by Otto Sorenson
Barack Obama's intrusions on the constitutional powers of Congress, his failure to fulfill his own constitutional duties, and his willingness to sign legislation which includes provisions which violate the Fifth Amendment to the Constitution render him unfit to serve as president. If we re-elect him, we will be well on our way to realizing Benjamin Franklin's fear that we will not be able to keep our republic.
Article II of the Constitution requires the president to take care that the laws be faithfully executed. President Obama has failed to fulfill this duty.
On July 12, 2012, the administration issued an information memorandum which allows states to apply for waivers from the requirement that welfare recipients work or prepare for work. Probably the greatest achievement of the Clinton presidency and the Republican Congress elected in 1994 was welfare reform, which replaced the Aid to Families with Dependent Children program with the Temporary Assistance for Needy Families program. An important goal of the drafters of that legislation was to create a support system that was temporary and not an invitation to intergenerational dependency. They therefore required that most welfare recipients work or prepare for work as a condition to receiving benefits. The information statement invites states to apply for waivers of this non-waiveable provision and is therefore unlawful and unconstitutional.
Additionally, on September 5, the Government Accountability Office determined that the information statement should have been submitted to Congress under the Congressional Review Act. The administration claimed that the information statement itself complied with the Review Act. The nonpartisan GAO disagreed.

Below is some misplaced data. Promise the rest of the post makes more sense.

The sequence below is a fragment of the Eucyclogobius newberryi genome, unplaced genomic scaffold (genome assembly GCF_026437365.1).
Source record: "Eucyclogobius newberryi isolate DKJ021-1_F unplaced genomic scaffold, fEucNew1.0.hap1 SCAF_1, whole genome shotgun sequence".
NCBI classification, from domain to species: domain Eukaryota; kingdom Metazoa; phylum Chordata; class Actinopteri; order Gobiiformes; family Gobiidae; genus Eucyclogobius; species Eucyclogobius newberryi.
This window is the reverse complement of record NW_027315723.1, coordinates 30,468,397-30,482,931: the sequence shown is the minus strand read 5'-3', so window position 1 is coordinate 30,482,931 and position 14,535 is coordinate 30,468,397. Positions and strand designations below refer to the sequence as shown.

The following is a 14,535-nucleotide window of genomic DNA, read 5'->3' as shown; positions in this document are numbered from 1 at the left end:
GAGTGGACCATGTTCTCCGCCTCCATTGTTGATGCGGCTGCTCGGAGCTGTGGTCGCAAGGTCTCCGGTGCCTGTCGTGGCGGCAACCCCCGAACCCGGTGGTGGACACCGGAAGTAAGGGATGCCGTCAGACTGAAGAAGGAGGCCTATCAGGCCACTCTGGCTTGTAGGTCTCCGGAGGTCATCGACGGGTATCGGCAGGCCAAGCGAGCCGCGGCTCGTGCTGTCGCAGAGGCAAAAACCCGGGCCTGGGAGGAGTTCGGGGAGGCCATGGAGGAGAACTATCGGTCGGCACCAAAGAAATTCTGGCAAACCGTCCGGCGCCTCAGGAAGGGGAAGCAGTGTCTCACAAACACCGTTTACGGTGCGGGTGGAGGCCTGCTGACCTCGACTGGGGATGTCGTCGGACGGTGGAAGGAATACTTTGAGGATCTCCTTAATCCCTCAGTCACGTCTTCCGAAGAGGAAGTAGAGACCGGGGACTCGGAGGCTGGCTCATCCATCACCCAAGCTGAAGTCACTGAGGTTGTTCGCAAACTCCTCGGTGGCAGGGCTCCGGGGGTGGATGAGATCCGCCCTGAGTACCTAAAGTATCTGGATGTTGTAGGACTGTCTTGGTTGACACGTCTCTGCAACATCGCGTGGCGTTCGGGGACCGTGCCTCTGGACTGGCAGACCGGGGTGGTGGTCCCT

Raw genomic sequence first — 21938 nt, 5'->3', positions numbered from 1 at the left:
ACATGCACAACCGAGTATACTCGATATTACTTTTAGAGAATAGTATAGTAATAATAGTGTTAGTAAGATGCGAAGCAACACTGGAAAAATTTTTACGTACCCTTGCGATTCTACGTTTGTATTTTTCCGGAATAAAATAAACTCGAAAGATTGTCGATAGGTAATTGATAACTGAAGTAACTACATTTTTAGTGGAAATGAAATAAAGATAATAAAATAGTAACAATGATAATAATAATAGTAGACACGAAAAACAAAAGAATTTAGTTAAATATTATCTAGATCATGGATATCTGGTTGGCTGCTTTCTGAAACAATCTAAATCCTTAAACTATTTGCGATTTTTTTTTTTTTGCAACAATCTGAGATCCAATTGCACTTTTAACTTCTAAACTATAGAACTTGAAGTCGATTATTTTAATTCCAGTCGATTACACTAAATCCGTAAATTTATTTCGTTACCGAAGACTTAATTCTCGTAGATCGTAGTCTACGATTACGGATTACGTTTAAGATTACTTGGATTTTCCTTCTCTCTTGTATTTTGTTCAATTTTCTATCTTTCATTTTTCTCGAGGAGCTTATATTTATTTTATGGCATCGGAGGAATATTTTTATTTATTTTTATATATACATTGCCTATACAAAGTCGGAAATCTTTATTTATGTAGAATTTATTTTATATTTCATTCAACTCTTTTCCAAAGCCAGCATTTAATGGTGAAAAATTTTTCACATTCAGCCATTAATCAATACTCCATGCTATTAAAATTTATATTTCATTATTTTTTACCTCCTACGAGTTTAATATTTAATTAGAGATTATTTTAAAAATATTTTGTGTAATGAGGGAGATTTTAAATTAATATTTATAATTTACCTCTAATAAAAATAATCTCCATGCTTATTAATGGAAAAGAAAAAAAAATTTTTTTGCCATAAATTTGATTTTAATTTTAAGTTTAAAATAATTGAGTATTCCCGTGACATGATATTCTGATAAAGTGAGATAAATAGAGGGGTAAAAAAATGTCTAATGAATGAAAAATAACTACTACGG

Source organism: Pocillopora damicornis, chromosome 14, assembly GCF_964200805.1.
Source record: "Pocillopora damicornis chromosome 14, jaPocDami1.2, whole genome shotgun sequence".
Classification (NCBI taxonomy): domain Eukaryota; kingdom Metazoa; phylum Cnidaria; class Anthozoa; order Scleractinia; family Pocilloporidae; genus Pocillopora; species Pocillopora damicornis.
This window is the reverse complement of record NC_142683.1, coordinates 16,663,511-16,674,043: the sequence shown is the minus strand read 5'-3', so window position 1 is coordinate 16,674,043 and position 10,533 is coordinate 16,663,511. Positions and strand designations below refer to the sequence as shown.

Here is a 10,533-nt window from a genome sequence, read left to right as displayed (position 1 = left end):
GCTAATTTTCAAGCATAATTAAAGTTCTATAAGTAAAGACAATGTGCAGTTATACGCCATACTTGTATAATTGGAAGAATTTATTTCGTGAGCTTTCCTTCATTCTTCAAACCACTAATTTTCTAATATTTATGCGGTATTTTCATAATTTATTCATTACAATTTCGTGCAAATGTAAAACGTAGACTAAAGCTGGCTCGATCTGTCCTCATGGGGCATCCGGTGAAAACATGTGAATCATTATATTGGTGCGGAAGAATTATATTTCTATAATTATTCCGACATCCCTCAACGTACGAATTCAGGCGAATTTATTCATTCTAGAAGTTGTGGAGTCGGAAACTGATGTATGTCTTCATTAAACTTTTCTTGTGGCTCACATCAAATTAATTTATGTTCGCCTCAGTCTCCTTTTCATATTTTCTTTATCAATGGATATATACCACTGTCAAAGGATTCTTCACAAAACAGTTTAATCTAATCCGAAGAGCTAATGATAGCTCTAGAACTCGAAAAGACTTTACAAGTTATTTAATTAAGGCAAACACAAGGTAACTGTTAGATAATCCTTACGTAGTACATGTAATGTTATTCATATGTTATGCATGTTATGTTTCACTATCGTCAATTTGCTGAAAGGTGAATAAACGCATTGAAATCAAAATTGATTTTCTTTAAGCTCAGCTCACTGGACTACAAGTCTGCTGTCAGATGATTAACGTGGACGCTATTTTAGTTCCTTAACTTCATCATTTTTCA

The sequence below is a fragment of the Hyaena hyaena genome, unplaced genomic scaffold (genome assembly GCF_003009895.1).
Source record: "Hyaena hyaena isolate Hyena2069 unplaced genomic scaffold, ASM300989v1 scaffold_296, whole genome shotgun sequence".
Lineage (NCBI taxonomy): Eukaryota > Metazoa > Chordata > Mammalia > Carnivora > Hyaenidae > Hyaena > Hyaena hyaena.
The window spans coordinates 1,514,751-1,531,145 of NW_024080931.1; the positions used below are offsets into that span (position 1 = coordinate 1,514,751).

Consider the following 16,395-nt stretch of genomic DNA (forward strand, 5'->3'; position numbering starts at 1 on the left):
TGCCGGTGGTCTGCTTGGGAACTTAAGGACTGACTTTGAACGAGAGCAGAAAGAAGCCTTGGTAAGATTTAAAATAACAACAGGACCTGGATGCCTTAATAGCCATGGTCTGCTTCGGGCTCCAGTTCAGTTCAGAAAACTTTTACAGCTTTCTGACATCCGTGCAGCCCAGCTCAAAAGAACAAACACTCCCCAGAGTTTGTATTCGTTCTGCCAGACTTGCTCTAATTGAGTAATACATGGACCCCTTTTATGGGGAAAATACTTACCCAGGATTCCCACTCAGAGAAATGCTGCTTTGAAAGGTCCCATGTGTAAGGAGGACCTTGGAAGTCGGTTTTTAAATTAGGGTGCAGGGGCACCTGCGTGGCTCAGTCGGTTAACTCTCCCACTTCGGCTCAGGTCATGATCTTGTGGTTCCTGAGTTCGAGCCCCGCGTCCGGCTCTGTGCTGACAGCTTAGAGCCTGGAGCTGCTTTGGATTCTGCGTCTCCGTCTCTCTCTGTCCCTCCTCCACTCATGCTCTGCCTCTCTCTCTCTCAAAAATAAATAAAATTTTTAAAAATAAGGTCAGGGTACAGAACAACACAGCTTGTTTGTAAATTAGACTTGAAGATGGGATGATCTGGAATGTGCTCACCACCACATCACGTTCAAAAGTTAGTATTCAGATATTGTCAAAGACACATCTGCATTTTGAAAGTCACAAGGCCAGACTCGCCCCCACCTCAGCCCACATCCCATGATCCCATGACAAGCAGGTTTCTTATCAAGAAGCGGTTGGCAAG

On June 15, 2012, having failed to convince Congress to pass the DREAM Act, the president enacted several of its provisions by executive order. He determined that not only would the administration refrain from deporting many illegal immigrants under the age of 31, but it would also allow them to apply for work permits, granting them legal authority to remain the in United States for two years. Simply put, there is no statutory or constitutional basis for such a policy.
The Worker Adjustment and Retraining Notification Act (WARN Act) requires certain companies to provide at least 60 days' notice of mass layoffs and plant closings. Defense contractors are contemplating issuing WARN Act notices on November 2 (four days before the election) in anticipation of the sequestration that may occur on January 2. The administration has asked those employers not to do so and has promised to pay any fines levied on them as a consequence of that violation of law. There is no statutory or constitutional basis for this policy, which actually goes beyond a failure to take care that the laws be faithfully executed. By offering to pay any resulting fines, the president is aiding and abetting violations of the WARN Act.
Then there is Article II of the Constitution, which provides that the president may fill all vacancies that occur when the Senate is in recess.
This exception to the power of the Senate to advise and consent on presidential appointments is archaic. It was intended to provide for the orderly functioning of the executive branch during a time when the Senate would be in recess frequently and when journeys to and from Washington required weeks of arduous travel. The power of the president to make recess appointments is clearly no longer necessary.